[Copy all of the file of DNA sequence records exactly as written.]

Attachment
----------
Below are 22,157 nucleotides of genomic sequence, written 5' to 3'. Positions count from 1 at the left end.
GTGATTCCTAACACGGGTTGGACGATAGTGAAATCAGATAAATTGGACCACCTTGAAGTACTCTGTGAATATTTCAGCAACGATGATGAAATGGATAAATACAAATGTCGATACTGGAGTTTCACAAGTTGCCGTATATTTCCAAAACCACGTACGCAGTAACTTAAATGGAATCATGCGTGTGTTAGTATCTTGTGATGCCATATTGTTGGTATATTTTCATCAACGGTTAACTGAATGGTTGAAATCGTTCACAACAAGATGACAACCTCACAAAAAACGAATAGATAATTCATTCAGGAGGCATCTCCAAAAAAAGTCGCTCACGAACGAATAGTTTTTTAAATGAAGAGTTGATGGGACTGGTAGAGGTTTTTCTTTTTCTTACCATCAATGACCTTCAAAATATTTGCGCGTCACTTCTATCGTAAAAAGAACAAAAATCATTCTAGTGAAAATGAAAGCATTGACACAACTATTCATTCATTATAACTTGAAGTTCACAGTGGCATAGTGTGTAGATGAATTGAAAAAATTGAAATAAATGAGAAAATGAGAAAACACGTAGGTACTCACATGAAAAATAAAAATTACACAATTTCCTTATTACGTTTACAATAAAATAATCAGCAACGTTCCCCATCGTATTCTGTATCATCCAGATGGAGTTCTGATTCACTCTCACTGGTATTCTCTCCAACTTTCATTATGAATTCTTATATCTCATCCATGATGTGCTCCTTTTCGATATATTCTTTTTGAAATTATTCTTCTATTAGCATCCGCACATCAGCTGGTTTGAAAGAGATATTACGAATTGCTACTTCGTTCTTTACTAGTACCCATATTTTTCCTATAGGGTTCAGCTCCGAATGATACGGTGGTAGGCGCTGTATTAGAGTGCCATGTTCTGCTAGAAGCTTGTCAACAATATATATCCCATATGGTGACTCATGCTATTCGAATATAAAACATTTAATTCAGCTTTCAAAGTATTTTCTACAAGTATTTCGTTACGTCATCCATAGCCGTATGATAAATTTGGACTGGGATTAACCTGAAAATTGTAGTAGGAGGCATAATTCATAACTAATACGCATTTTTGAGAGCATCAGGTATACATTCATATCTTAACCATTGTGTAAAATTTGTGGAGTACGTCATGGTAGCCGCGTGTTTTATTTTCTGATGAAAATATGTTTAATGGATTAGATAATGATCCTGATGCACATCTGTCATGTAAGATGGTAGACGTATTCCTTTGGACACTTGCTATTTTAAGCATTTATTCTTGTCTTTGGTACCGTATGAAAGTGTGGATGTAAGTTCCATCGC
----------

Below are 22,157 nucleotides of genomic sequence, written 5' to 3'. Positions count from 1 at the left end.
GTGATTCCTAACACGGGTTGGACGATAGTGAAATCAGATAAATTGGACCACCTTGAAGTACTCTGTGAATATTTCAGCAACGATGATGAAATGGATAAATACAAATGTCGATACTGGAGTTTCACAAGTTGCCGTATATTTCCAAAACCACGTACGCAGTAACTTAAATGGAATCATGCGTGTGTTAGTATCTTGTGATGCCATATTGTTGGTATATTTTCATCAACGGTTAACTGAATGGTTGAAATCGTTCACAACAAGATGACAACCTCACAAAAAACGAATAGATAATTCATTCAGGAGGCATCTCCAAAAAAAGTCGCTCACGAACGAATAGTTTTTTAAATGAAGAGTTGATGGGACTGGTAGAGGTTTTTCTTTTTCTTACCATCAATGACCTTCAAAATATTTGCGCGTCACTTCTATCGTAAAAAGAACAAAAATCATTCTAGTGAAAATGAAAGCATTGACACAACTATTCATTCATTATAACTTGAAGTTCACAGTGGCATAGTGTGTAGATGAATTGAAAAAATTGAAATAAATGAGAAAATGAGAAAACACGTAGGTACTCACATGAAAAATAAAAATTACACAATTTCCTTATTACGTTTACAATAAAATAATCAGCAACGTTCCCCATCGTATTCTGTATCATCCAGATGGAGTTCTGATTCACTCTCACTGGTATTCTCTCCAACTTTCATTATGAATTCTTATATCTCATCCATGATGTGCTCCTTTTCGATATATTCTTTTTGAAATTATTCTTCTATTAGCATCCGCACATCAGCTGGTTTGAAAGAGATATTACGAATTGCTACTTCGTTCTTTACTAGTACCCATATTTTTCCTATAGGGTTCAGCTCCGAATGATACGGTGGTAGGCGCTGTATTAGAGTGCCATGTTCTGCTAGAAGCTTGTCAACAATATATATCCCATATGGTGACTCATGCTATTCGAATATAAAACATTTAATTCAGCTTTCAAAGTATTTTCTACAAGTATTTCGTTACGTCATCCATAGCCGTATGATAAATTTGGACTGGGATTAACCTGAAAATTGTAGTAGGAGGCATAATTCATAACTAATACGCATTTTTGAGAGCATCAGGTATACATTCATATCTTAACCATTGTGTAAAATTTGTGGAGTACGTCATGGTAGCCGCGTGTTTTATTTTCTGATGAAAATATGTTTAATGGATTAGATAATGATCCTGATGCACATCTGTCATGTAAGATGGTAGACGTATTCCTTTGGACACTTGCTATTTTAAGCATTTATTCTTGTCTTTGGTACCGTATGAAAGTGTGGATGTAAGTTCCATCGC